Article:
Opinion: now that the votes have been counted and Vladamir Putin is still the man in charge, what can we expect from his next term as Russian president?

As everyone expected, Vladimir Putin won the Russian presidential election easily. By noon on Monday March 19, with 99% of votes counted, the Russian Central Electoral Commission gave Putin 76.6 percent of the vote, just over 56 million votes. Ideally, a leader like Putin wants 70 percent of the vote from a turnout of 70 percent. The Russian authorities got close to this. Overall turnout was just over 67 percent. 

Both turnout figures and Putin’s vote share were inflated by fraud. Some regions of Russia now have a well-established system of electoral fraud. Turnout in these regions is always well in excess of the national average, and Putin always wins a disproportionately large share of the extra votes cast in these regions. For example, turnout in the Yamal-Nenets region was 91.9 percent and Putin got 85 percent of the vote; in Chechnya, turnout was 91.5 percent and Putin got 91.4 percent of the vote. Election monitors were not allowed into many polling places, but webcams in polling stations captured officials stuffing ballot boxes, images that were shared on opposition social media.

From RTÉ SIx One News, Europe Editor Tony Connelly reports on the Russian election

This large-scale fraud has led opposition leader Alexei Navalny to declare that his call for an electoral boycott was a success. This is wishful thinking, a last-ditch effort to create anger at electoral fraud. Such anger fuelled the protests that followed the 2011 parliamentary election and tainted Putin’s 2012 presidential campaign. There may be some protests in the next few weeks, but Putin’s victory looks too complete to expect protest to effect any change. If change happens, it will be because Putin wills it. 

Will Putin promote the political and economic reforms that nearly everyone agrees Russia’s flagging economy desperately needs? Probably not. If change happens, it will happen very quickly, in the next few months or not at all - and not at all is more likely than very quickly. 

The reason for this is that the Russian elite will now be thinking about who succeeds Putin in 2024. By this time, Putin will have (once again) served two presidential terms, raising the question of whether or not the presidency will once more be up for renewal. This speculation will colour everything in Russian politics for the next six years.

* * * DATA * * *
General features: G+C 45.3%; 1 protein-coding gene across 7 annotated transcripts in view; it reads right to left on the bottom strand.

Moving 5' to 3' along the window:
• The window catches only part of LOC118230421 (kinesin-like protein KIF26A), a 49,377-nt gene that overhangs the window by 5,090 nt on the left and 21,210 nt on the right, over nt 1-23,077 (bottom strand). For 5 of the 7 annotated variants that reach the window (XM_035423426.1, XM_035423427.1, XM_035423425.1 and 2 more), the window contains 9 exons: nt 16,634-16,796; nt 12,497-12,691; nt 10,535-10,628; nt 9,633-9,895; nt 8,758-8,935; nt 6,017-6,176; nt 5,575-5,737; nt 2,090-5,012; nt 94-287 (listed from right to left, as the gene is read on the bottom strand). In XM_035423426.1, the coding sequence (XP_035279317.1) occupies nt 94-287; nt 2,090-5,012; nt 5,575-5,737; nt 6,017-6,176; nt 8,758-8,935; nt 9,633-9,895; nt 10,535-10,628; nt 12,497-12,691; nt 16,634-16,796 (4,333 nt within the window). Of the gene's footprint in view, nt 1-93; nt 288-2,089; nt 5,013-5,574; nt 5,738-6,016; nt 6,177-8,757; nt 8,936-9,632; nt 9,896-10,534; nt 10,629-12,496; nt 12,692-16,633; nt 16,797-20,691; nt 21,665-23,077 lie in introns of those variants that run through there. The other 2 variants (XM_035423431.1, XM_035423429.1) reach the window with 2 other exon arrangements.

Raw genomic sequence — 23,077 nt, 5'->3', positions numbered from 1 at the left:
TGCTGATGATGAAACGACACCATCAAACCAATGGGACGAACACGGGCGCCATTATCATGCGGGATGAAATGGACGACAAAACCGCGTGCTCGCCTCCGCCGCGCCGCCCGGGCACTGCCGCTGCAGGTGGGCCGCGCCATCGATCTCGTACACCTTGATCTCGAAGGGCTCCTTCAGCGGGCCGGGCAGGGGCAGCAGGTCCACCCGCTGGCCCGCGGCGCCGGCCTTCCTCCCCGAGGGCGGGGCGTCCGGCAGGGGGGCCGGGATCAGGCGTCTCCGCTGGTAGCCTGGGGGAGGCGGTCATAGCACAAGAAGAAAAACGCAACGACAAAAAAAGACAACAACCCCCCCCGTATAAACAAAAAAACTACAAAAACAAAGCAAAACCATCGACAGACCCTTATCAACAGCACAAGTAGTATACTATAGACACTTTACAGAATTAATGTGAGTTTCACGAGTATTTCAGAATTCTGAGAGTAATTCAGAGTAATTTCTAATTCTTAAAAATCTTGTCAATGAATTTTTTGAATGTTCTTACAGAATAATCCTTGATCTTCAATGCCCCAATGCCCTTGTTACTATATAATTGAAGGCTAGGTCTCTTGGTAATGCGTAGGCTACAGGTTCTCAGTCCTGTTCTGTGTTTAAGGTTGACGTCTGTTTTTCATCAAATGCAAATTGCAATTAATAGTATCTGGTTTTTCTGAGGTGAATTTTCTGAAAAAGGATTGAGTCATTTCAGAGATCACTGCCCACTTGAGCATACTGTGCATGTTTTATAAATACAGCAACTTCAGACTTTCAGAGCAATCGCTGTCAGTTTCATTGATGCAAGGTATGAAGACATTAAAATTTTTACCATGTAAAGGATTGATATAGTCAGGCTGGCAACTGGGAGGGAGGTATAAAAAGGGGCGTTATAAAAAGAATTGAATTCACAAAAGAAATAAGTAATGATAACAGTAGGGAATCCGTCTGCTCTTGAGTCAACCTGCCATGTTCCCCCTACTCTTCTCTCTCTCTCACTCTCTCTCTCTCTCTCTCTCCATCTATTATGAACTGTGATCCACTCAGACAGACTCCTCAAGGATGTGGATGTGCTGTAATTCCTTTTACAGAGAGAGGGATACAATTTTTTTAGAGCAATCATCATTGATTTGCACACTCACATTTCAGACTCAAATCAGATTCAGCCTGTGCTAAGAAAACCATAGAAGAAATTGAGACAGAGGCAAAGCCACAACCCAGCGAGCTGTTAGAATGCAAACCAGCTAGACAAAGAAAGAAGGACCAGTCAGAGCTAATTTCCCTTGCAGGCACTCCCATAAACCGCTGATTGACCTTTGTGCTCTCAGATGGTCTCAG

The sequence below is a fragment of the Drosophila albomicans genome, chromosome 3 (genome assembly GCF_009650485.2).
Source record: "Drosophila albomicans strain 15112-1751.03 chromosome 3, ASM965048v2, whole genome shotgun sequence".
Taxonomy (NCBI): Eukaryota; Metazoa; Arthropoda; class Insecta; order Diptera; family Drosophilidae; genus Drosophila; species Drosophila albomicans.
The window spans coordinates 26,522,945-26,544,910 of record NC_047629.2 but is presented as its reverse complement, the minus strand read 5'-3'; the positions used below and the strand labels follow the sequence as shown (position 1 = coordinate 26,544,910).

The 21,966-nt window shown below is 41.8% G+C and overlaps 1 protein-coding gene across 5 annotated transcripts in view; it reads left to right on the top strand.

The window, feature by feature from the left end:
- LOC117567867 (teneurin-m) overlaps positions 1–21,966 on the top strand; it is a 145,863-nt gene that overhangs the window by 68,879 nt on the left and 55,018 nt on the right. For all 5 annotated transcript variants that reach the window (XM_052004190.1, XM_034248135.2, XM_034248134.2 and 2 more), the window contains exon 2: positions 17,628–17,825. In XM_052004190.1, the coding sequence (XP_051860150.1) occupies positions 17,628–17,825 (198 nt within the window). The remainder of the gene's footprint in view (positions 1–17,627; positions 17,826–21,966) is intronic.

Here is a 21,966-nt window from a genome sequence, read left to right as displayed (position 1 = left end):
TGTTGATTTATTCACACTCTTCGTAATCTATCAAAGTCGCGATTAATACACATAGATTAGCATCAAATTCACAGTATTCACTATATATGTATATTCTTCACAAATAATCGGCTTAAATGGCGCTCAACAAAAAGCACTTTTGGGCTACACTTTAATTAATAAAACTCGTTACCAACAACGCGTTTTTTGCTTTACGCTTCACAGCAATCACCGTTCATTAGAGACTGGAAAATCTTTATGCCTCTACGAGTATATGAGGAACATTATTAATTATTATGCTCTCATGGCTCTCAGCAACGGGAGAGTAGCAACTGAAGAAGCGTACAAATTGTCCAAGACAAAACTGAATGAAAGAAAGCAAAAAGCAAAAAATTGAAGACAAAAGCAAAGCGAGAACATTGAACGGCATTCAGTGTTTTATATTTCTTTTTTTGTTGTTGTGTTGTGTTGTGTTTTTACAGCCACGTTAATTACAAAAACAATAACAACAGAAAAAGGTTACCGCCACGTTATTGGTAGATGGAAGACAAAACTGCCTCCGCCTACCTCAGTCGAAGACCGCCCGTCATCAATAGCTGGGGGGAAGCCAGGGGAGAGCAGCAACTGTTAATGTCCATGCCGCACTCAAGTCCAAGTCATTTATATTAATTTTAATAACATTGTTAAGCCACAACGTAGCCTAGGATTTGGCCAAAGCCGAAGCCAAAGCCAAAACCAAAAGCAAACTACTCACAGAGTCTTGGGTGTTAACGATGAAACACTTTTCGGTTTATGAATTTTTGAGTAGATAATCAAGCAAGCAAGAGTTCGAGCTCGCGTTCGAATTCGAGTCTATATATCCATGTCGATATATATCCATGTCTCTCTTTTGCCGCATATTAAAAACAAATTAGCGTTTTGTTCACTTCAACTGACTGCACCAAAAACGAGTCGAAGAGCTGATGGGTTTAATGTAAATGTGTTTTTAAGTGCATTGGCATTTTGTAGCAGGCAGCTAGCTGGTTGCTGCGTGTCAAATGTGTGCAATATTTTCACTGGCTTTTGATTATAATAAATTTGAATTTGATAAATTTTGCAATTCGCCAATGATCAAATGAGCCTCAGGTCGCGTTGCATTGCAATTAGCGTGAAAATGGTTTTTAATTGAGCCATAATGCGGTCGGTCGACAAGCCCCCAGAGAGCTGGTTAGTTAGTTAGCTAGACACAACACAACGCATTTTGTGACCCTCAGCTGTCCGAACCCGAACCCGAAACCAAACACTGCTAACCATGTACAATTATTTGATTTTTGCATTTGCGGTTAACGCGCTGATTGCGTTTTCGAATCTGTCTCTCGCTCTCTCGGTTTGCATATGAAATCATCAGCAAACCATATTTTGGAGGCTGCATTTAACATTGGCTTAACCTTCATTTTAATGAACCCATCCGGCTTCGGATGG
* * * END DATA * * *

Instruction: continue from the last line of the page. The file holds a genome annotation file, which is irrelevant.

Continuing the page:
From RTÉ Radio One's This Week, Russian broadcaster Vladimir Pozner on Putin's appeal

If Putin announces reforms, the politicians who will lead reform will be seen as his potential successors. Putin will not want these politicians to be too successful. If they are very successful, they will attract supporters and might start thinking that they can take over from Putin in 2024 on their own terms, rather than on his. However, Putin will not want any reforms he announces to flop either because this will associate him with failure. Such an association might prompt elite factions not favoured by Putin to think about how they might supplant his favoured successors and him in 2024.

One way around this problem would be for Putin to promote change quickly. Quick reform will allow Putin to change course if reform does not work, or weaken anybody who gets too big for their boots if it does work. 

However, quick reform is not risk free. If reform works but reformers are abandoned when their influence grows, will reform then fail? That might leave Putin the worst of all worlds: policy failure, resentment from reform’s losers and anger from abandoned reformers. You also never know whether reform will create expectations of greater change later on, expectations that it might be dangerous either ignore or try to satisfy closer to the next presidential elections.

If change happens, it will happen very quickly in the next few months or not at all - and not at all is more likely than very quickly. 

Since reform is hard to achieve and may have political costs, it might be better to do nothing at all. Putin raised no real expectations of change during the election campaign so he has few commitments to fulfil. He has begun to replace some local officials with younger, supposedly more competent, bureaucrats. However, such changes are cosmetic and lack any substantial policies to reform Russia’s creaking economy, or its inefficient and corrupt bureaucracy. It's the equivalent of rearranging the deck chairs on the Titanic as it approaches the iceberg rather than changing the direction of the ship.

The one thing that might change this picture is if Putin decides to change the constitution so that he can rule beyond 2024. Such a change is not likely in the short-term: Putin won an election, not a mandate to rule in perpetuity. Changing the constitution would provoke protests against Putin and is possibly the one thing that could unite what is otherwise a highly fragmented opposition. Constitutional change to keep Putin in office will probably be a last minute "Hail Mary pass" resorted to in a few years’ time if Putin thinks that he is losing control over his succession.  

Putin doubtless went to bed on Sunday content with his sizeable victory. Nevertheless, when he got up on Monday and looked to the future, he must have been quickly reminded that wining is rarely everything in politics. Most often, it is just the start of a whole set of new, and often bigger, problems.

The views expressed here are those of the author and do not represent or reflect the views of RTÉ